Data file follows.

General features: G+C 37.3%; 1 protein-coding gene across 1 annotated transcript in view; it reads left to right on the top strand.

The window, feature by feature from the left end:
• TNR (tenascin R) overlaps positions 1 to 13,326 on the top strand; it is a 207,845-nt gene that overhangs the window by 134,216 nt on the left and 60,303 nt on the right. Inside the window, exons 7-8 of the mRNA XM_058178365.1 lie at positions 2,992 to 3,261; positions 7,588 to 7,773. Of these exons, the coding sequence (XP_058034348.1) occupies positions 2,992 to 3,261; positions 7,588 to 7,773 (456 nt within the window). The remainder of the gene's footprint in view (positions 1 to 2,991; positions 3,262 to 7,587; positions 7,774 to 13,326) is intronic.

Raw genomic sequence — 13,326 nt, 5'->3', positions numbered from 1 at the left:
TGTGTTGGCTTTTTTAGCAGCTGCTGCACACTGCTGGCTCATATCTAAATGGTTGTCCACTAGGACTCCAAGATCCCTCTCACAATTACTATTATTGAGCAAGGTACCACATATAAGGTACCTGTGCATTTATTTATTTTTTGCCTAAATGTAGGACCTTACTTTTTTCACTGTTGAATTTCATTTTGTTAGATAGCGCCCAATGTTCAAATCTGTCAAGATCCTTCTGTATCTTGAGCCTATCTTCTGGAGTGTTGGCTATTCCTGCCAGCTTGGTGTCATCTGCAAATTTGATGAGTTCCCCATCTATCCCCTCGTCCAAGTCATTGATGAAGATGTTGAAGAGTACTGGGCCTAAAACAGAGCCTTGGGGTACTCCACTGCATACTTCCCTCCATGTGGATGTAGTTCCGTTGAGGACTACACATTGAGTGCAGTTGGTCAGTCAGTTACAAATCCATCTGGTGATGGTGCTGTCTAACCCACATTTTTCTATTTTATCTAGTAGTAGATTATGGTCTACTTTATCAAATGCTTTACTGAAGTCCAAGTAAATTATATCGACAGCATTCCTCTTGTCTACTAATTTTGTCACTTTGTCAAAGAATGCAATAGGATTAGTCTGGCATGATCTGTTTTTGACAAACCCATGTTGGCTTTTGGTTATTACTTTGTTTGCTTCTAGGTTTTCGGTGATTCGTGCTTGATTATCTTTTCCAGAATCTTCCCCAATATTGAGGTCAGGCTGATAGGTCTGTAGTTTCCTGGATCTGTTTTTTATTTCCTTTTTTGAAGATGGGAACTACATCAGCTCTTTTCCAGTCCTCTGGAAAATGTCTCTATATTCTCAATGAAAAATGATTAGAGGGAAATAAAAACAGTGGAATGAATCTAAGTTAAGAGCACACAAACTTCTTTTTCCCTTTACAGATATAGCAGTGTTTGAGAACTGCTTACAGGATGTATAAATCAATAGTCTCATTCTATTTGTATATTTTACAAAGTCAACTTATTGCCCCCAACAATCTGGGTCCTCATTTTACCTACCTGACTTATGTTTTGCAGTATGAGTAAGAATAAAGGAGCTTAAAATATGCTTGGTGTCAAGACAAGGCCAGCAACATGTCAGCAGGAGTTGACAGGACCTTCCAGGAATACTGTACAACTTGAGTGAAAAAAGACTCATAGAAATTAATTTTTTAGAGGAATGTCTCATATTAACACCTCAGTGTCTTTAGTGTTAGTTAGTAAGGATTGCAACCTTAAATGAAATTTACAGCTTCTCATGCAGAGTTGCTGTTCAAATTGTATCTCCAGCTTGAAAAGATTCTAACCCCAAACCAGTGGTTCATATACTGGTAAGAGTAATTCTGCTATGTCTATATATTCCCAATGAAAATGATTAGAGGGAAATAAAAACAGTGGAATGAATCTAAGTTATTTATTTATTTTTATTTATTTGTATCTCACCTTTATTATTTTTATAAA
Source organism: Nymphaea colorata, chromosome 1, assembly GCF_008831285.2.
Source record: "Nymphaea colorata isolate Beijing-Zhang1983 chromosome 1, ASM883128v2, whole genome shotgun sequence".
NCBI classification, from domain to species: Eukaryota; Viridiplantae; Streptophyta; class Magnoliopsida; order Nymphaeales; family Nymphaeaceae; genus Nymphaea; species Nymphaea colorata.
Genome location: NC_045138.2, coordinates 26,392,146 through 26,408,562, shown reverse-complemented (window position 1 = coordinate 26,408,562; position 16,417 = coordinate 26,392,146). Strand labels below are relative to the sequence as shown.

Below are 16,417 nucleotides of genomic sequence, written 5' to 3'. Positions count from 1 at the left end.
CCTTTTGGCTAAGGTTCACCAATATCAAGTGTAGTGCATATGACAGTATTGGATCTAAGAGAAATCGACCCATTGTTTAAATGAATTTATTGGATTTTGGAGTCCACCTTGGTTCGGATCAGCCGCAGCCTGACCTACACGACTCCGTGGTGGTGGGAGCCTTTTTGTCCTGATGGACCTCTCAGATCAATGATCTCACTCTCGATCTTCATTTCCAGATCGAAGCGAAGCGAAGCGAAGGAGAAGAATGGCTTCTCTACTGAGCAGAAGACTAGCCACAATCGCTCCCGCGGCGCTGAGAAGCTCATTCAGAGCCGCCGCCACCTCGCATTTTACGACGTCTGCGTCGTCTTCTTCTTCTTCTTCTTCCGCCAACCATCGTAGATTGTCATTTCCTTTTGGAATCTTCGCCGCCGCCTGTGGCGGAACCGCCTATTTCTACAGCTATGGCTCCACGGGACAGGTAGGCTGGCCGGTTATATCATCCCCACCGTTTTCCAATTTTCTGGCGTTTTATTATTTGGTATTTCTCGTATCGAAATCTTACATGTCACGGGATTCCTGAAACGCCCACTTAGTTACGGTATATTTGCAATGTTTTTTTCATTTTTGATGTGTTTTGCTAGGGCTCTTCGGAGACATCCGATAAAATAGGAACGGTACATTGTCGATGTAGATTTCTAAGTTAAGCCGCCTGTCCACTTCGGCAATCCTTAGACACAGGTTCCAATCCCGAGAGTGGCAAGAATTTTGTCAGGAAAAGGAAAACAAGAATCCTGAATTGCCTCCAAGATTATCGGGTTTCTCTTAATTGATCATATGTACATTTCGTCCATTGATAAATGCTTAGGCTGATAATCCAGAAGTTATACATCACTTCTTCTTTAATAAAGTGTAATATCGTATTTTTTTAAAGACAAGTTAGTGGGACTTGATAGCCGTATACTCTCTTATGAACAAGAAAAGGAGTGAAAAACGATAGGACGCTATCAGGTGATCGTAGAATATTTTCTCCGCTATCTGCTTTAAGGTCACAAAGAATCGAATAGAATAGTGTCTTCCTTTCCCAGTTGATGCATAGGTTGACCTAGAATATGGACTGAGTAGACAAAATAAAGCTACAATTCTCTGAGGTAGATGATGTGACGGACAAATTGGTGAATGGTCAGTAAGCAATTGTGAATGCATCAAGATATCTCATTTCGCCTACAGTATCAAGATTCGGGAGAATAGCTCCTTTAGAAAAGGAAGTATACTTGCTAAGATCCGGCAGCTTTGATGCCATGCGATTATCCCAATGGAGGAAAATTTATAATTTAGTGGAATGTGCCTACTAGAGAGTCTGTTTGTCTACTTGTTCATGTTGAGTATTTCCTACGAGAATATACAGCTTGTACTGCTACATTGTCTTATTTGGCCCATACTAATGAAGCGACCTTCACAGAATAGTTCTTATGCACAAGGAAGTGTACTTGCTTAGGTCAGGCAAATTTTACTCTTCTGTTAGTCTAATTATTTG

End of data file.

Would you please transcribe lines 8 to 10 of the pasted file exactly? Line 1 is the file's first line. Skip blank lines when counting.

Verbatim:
NCBI classification, from domain to species: Eukaryota; Viridiplantae; Streptophyta; class Magnoliopsida; order Nymphaeales; family Nymphaeaceae; genus Nymphaea; species Nymphaea colorata.
Genome location: NC_045138.2, coordinates 26,392,146 through 26,408,562, shown reverse-complemented (window position 1 = coordinate 26,408,562; position 16,417 = coordinate 26,392,146). Strand labels below are relative to the sequence as shown.

Below are 16,417 nucleotides of genomic sequence, written 5' to 3'. Positions count from 1 at the left end.